Once, when no one was looking, Ezra let his mask down. He watched from his window as families left the little church and went home to Sunday suppers. He watched as men wrapped arms around the shoulders of young sons or the waists of wives, young and old, as sisters held hands and skipped along, as small children nestled trustingly in maternal arms.
Once, when no one was looking, Ezra let his mask down. He watched young cowhands swaggering and whooping in ever changing groups toward the saloon, as elderly women sat on the porch by Potterís Store, sharing gossip and recipes, as two grizzled old ex-miners bragged and reminisced over a checkerboard, as three saloon girls leaned together from a window across the way.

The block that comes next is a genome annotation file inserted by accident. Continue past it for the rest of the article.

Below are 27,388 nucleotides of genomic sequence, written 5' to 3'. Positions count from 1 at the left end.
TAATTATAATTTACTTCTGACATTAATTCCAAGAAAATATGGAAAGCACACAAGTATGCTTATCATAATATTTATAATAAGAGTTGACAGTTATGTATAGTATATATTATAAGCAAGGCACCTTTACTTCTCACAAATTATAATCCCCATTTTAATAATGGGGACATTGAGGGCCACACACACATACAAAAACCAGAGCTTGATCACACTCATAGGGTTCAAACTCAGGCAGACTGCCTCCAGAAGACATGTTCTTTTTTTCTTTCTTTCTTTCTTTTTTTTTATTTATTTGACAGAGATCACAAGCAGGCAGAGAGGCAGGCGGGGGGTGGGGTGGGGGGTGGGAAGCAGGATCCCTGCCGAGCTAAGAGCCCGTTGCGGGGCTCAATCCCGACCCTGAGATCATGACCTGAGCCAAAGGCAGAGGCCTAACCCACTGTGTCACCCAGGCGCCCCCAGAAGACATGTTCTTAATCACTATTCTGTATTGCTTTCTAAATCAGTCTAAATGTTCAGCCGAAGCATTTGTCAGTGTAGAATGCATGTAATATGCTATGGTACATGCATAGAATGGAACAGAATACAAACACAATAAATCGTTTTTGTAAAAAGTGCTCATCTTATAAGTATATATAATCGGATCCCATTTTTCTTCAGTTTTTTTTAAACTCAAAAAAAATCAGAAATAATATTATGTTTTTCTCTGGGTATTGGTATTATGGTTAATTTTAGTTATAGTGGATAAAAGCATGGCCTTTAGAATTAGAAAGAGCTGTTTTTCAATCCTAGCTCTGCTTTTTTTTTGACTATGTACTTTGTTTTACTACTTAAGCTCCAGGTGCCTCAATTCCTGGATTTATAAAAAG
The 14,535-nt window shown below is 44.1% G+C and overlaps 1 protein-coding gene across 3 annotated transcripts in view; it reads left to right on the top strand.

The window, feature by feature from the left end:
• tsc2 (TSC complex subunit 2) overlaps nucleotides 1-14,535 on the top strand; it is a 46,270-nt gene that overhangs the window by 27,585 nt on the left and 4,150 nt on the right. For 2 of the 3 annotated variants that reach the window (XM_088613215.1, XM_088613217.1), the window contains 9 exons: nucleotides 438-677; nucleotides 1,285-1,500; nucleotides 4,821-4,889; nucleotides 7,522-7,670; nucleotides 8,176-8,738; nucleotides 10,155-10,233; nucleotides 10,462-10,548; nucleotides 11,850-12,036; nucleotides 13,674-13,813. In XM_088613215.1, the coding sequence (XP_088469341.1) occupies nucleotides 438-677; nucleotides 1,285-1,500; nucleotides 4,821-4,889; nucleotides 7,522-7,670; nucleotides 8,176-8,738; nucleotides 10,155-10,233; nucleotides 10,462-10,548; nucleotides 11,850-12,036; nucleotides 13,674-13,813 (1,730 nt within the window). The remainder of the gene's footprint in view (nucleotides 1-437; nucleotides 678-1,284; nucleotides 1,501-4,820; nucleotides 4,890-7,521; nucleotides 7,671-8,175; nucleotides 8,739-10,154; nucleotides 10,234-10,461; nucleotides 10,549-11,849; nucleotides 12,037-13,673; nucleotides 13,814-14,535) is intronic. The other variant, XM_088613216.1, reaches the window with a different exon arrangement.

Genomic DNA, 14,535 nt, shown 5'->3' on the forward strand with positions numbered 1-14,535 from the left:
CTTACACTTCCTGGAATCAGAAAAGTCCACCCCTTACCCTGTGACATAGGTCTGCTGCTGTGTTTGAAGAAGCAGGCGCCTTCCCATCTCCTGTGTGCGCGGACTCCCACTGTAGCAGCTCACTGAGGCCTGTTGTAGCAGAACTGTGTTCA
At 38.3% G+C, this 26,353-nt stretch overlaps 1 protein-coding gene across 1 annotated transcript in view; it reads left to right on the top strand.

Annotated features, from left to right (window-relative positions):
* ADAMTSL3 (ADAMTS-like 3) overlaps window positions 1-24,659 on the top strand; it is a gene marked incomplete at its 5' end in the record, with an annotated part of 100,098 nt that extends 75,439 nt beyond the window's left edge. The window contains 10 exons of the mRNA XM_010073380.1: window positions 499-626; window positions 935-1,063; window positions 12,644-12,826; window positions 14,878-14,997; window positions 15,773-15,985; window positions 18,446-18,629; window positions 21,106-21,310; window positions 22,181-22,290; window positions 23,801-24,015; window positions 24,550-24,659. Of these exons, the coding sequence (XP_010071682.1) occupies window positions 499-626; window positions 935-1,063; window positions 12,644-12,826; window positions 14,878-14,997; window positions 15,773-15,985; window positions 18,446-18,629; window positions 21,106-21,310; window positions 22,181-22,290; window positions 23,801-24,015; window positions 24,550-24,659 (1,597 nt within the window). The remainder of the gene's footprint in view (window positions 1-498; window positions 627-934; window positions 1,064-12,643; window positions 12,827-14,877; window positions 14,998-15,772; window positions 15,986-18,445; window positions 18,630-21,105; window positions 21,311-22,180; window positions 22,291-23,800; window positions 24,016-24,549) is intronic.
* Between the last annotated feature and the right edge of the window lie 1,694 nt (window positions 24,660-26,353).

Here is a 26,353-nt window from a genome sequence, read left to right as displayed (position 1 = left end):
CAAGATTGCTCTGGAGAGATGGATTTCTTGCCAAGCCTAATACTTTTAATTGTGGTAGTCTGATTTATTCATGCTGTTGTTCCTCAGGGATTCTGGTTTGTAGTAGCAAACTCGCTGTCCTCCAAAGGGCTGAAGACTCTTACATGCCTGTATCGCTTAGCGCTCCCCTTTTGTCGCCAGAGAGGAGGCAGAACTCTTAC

Once, when no was looking, Ezra let his mask down. He watched Buck joshing a smiling JD along from the jail to the saloon, as Nathan stood in ease and conversation with Josiah, as Vin stood calmly, as always, by Chrisís side.
Once, when no one was looking, Ezra cried.